Everybody who goes to Japan seems to come home with a knife. A handcrafted knife of dragon-fire forged steel that costs thousands of dollars. We duly made our way to the kitchen-supply district of Kappabashi, and spent a bit of time at the Kamata knife shop which can be identified by a huge picture of a knife on its facade. Husband got himself a small knife to peel and cut his fruits, as it was made of ordinary steel it wasn't very expensive. I got myself something too, but it's not a knife. More of that in the next post.
When Shigeki read our itinerary and saw that we were going to Asakusa, he recommended that we eat at Namiki Yabu. This is a very well known soba place, and had been featured in the popular "Oishinbo" manga. We reached the place around 11 a.m., well before lunch hour when crowds gather. The address is 2-11-9, Kaminarimon, Tokyo.
There are two seating options- tatami on one side and regular table with chairs on the other side. Not feeling too agile, we sat at a table and were soon joined by a jovial Japanese male customer who striked up a conversation with us. He seemed like a regular customer, judging from his familiarity with the menu and the staff. With his few words of Mandarin and our even scantier Japanese, we managed to converse about soba and Singapore.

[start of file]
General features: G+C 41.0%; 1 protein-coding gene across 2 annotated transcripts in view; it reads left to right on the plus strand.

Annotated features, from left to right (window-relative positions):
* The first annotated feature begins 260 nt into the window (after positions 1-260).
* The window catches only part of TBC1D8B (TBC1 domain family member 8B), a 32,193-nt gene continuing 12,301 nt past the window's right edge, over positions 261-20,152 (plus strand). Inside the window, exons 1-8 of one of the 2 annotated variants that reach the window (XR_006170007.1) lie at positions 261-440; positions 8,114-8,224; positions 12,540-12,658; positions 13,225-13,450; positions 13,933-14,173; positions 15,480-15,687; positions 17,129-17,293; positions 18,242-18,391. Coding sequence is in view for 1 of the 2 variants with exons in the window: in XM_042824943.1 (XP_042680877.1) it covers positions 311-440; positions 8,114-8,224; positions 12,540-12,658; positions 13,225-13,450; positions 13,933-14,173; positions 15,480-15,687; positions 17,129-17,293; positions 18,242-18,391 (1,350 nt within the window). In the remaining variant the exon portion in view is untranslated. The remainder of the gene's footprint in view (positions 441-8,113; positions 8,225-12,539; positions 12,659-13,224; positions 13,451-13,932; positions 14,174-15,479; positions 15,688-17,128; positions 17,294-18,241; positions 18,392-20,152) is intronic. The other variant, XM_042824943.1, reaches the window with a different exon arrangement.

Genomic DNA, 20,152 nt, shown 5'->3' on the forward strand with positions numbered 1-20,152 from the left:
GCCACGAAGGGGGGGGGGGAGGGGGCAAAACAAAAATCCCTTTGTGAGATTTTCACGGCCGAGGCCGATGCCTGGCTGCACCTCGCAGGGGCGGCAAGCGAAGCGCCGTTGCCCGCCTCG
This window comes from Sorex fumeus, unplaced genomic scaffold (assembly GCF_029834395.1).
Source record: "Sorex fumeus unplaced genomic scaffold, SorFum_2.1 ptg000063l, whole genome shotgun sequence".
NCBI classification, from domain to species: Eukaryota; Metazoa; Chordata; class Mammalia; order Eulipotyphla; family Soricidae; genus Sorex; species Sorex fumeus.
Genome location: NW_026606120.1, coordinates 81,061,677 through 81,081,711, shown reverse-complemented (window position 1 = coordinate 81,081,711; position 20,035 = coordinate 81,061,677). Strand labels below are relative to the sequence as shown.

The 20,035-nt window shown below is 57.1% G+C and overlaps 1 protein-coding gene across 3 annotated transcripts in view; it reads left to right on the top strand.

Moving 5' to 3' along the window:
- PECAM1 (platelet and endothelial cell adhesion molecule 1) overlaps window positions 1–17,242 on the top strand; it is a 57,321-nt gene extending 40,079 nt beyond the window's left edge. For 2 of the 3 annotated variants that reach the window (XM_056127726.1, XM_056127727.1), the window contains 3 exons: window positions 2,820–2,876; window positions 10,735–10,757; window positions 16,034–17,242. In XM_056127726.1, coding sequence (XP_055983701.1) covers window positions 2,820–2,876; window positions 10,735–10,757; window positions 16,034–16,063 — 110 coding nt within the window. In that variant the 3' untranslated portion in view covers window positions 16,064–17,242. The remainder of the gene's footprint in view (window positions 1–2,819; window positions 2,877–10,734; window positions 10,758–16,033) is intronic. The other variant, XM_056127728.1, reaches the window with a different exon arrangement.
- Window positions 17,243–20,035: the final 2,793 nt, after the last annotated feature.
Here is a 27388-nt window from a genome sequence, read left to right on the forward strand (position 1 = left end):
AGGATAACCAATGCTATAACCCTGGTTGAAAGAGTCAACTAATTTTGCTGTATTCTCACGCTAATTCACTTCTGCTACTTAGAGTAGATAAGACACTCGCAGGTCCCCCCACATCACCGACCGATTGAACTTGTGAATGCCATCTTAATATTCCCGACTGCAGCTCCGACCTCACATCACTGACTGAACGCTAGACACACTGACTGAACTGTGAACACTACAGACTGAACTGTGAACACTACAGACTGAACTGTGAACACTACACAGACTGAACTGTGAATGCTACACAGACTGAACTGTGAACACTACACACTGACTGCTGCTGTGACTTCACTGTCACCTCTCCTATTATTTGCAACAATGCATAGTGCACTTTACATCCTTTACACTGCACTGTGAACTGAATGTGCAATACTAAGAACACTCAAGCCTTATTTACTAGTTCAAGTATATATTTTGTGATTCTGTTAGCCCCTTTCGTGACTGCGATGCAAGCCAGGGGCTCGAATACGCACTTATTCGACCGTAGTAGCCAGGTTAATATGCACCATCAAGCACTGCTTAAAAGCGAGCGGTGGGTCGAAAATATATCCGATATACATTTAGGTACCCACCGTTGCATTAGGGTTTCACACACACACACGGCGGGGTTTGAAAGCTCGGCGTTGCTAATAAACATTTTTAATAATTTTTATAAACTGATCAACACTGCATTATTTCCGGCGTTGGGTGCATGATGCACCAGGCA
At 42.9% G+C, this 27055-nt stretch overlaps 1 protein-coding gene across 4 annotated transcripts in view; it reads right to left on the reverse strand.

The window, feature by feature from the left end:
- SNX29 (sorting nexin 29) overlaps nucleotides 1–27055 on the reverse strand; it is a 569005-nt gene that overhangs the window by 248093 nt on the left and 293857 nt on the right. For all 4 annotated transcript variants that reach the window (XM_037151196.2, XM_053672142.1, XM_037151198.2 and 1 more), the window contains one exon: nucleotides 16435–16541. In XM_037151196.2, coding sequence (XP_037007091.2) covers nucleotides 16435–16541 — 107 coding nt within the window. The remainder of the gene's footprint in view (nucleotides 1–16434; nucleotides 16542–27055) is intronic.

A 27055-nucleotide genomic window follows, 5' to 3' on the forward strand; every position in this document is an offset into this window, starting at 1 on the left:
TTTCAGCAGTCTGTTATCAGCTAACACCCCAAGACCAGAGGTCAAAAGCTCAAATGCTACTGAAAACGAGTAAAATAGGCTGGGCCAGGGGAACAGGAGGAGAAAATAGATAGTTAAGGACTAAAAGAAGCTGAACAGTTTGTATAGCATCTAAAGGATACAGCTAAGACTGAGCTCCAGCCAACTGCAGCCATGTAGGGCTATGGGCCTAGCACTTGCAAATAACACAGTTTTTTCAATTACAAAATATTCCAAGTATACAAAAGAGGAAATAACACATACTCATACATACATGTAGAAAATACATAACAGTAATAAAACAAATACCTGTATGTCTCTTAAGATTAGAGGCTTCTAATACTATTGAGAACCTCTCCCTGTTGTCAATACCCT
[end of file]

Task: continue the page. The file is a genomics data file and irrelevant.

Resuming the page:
The kitchen can be seen from the dining area, each cook concentrating on their task, one of them did nothing but ladle soup continuously between pots and bowls. Two middle-aged ladies look after the dining area efficiently, taking orders, serving food and keeping the place ticking over nicely. During our meal, a young teenage boy in the tatami section accidentally knocked over his bowl of dipping sauce. Upon witnessing this, the two ladies sprang into action with mopping cloths, restoring order without any fuss. We were glad we did not sit in the tatami section.
I ordered tenzaru soba, which is soba served with tempura. Husband ordered the hot soba with spring onions which was lovely but not as good as my cold soba. The cold noodles are dipped into a special soupy sauce made of soy sauce and dashi. It is recommended to try to appreciate the buckwheat in the soba by not leaving the noodles in the soup too long. Honestly the subtlety was quite lost on me, but the noodles were quite springy and slightly nutty, delicious on their own and even better with the soup. The soup was intensely umami, the spring onions and wasabi added to the enjoyment with their bright flavours. I loved the tempura, the prawns were very sweet and the batter light and crisp. It was a quick and yummy meal, but the noodle portions were on the small side so we ordered more. Overall it was not cheap- 700 yen for a portion of plain noodles with sauce and garnish, 1700 for the tenzaru soba. To our surprise, our new neighbour said the very same things too, that it was delicious but expensive for the portion size. After we finished our noodles he showed us how to dilute the sauce with some clear soup so we could drink it all up.
The restaurant serves only soba, no other dishes. Along the way to Kappabashi, we came across a corner stall selling sweet potato snacks. Dessert! Sweet potatoes are in season and one of the best ways of eating it is in the candied form.
Sweet potato pie was buttery and still warm from the oven. It was very good too. So ends our morning out in Asakusa.